GIS-aided Biophysical Characterization of Southern Leyte Landscape in Relation to Landslide Occurrences
2013 55 pp. by Beatriz C. Jadina
19086164 (Soft cover)
This study was conducted in Southern Leyte to characterize its biophysical attributes, identify factors influencing landslide occurrences, develop a landslide database, and present recommendations for suitable land use. The major attributes of the province that were mapped using geospatial technologies (geographic information system, global positioning system, and remote sensing) were rock formations and fault lines, seismic occurrences, slope characteristics, elevation, soil series, vegetation/land use, and rainfall characteristics. Some soil properties of the landslide areas were also determined. The highest frequency (21%) of landslide occurrences in Southern Leyte was observed in Miocene–andesitic, basaltic, dacitic flows, and breccia geologic formation which is associated with the Leyte segment of the Philippine Fault. It occurred at angles greater than 18° and was at the highest frequency (54%) at angles greater than 50° in both concave and convex slope curvatures. Forest cover in Southern Leyte decreased from 53 percent in 1954 to 38 percent in 1992—a 15 percent drop in almost four decades. This further decreased to 14 percent in 2010, a 24 percent decline in approximately two decades since 1992. Current vegetation is dominated by cultivated crops, coconut, and abaca.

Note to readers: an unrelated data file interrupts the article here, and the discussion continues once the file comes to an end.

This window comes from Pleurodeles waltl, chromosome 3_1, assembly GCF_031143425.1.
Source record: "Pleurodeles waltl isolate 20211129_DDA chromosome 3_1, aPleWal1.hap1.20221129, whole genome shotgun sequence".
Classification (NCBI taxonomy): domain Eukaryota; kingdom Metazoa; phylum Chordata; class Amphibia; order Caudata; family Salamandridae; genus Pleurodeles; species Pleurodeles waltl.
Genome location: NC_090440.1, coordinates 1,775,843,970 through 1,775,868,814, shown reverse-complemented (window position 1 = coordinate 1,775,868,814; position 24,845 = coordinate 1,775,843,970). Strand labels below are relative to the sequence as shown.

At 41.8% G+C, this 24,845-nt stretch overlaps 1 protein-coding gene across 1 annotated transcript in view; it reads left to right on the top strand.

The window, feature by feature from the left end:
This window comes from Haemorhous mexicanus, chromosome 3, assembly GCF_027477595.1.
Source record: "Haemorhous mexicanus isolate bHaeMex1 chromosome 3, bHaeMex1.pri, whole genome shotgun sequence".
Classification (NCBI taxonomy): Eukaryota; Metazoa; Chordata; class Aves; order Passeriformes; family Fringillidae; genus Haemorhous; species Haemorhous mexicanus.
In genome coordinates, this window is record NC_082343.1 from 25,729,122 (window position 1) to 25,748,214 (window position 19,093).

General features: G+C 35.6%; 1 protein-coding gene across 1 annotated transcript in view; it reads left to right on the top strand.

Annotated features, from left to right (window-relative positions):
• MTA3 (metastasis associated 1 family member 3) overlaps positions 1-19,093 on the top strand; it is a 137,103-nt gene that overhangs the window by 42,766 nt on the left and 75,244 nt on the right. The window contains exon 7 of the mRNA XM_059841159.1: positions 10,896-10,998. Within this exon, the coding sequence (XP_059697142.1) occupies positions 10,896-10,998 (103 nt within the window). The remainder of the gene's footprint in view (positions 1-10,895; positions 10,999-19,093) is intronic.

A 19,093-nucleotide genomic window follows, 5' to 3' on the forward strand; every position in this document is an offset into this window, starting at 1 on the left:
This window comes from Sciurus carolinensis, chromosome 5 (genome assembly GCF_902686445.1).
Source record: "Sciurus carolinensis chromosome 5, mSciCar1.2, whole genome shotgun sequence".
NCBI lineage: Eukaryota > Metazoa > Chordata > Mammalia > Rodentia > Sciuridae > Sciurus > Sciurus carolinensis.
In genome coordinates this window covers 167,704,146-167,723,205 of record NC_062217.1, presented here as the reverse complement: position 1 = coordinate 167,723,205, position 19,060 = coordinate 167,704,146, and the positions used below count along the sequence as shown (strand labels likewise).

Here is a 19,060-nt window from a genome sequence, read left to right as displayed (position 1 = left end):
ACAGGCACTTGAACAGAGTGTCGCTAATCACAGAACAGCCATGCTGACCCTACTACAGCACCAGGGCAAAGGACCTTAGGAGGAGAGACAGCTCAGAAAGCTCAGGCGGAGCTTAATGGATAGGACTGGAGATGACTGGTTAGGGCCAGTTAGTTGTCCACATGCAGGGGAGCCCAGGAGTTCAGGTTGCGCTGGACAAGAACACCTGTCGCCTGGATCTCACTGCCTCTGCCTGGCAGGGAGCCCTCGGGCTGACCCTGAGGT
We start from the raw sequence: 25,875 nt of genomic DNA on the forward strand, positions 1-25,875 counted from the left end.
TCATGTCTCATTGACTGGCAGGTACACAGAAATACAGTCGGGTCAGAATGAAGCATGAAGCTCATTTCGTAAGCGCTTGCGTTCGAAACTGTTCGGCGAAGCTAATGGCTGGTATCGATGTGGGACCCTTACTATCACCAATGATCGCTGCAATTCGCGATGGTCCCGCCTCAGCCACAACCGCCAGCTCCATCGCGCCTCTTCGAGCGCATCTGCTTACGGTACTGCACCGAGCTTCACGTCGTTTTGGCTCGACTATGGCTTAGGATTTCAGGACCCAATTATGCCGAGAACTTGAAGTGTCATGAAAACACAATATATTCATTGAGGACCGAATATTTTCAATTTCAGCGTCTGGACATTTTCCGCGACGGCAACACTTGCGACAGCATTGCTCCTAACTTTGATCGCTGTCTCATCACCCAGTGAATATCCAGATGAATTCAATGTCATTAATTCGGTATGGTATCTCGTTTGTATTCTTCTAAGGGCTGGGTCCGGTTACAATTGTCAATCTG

The province is mapped as slightly suitable (36%) to moderately suitable (51%), to suitable (13%) for coconut and abaca production. Slightly suitable areas are those found at higher elevation (> 600 meters above sea level) and steep slopes (> 50°), while those suitable are found at lower elevations and gentle slopes. Landslide inventory revealed a total of 52 landslide points. The highest number of occurrences was observed in San Francisco, Liloan, and San Ricardo, Southern Leyte. Landslides generally occurred at the ridges near the fault line. It is strongly recommended that the unsuitable zones be planted with trees and forest cover should be restored, if possible to 1954 level to enhance stability. Human settlement is strongly discouraged in the unsuitable zones and its immediate vicinity (approximately within the 8-kilometer run-out distance).
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